3 Interesting Facts About Industrial Material Handling
Industrial material handling may not sound like the most fascinating subject—but you might be surprised. A lot is involved in the process of transporting, storing, protecting, and controlling the collection and distribution of many materials. If you want to learn more, here are three interesting facts about industrial material handling as well as a few other tidbits.
Ergonomics Explores the Interaction Between Humans and Machines
Once upon a time, every part of industry and manufacturing was powered by humans. While they had machines and the means to power them every step of the way, human beings were the biggest providers of energy and movement in the average factory or mill. This led to accidents, exhaustion, and repetitive stress injuries, all of which interfered with productivity. While there have always been efforts to keep people safe while improving results, ergonomics has only been around since the early part of the 20th century. Ergonomics combines physiology with psychology and studies how human beings interact with mechanical and automated systems. The goal is to optimize workflow and reduce injuries and deaths.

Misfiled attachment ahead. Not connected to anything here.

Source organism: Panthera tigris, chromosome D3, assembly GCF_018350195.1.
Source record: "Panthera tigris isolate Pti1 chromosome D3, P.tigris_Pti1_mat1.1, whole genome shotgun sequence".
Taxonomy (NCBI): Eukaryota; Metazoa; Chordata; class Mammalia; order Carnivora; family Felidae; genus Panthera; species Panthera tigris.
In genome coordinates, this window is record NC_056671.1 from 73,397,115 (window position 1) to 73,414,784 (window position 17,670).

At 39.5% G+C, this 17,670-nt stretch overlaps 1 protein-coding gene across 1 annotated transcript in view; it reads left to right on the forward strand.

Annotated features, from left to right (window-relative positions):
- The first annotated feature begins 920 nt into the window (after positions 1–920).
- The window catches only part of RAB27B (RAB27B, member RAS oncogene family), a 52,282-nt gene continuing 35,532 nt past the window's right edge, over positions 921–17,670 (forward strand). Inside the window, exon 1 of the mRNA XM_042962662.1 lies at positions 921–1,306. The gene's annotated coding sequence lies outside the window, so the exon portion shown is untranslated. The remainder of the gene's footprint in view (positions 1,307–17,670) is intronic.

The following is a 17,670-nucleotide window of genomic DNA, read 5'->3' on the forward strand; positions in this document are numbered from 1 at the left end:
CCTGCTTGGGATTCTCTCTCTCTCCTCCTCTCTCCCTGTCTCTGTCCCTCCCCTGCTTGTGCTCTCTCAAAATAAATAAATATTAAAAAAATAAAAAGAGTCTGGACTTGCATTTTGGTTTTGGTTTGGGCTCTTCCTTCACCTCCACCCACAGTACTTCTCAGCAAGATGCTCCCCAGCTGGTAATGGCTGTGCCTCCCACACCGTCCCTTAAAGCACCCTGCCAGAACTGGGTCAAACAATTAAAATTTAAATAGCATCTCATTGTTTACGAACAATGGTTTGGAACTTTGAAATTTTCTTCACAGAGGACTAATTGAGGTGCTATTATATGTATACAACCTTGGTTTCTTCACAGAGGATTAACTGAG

Material Handling Is the Most Common Process in the Business World
While different facilities offer various products and services via different processes, material handling is consistent in any type of business. No matter how large or small it is, you’d be hard-pressed to find a company, firm, or mom-and-pop store that doesn’t engage in the transporting, storing, protecting, collection, and distribution of items. Even office spaces have defined rules and procedures for how office supplies and similar materials should be handled to keep workers safe.
The Four Types of Material Handling Equipment
Did you know there are four types of material handling equipment? The first type is storage equipment. This includes shelves, racks, and bins where materials are kept and protected until they’re ready for retrieval. The second type is bulk material equipment which includes silos, hoppers, conveyor belts. Their job is to contain and move copious quantities of loose bulk materials. The third type is trucks that move materials from one place to another, such as handcarts, dollies, and forklifts. The fourth type is automatic guided vehicles, which can be any load-carrying vehicle that doesn’t require a human operator. They all do their part to keep materials moving!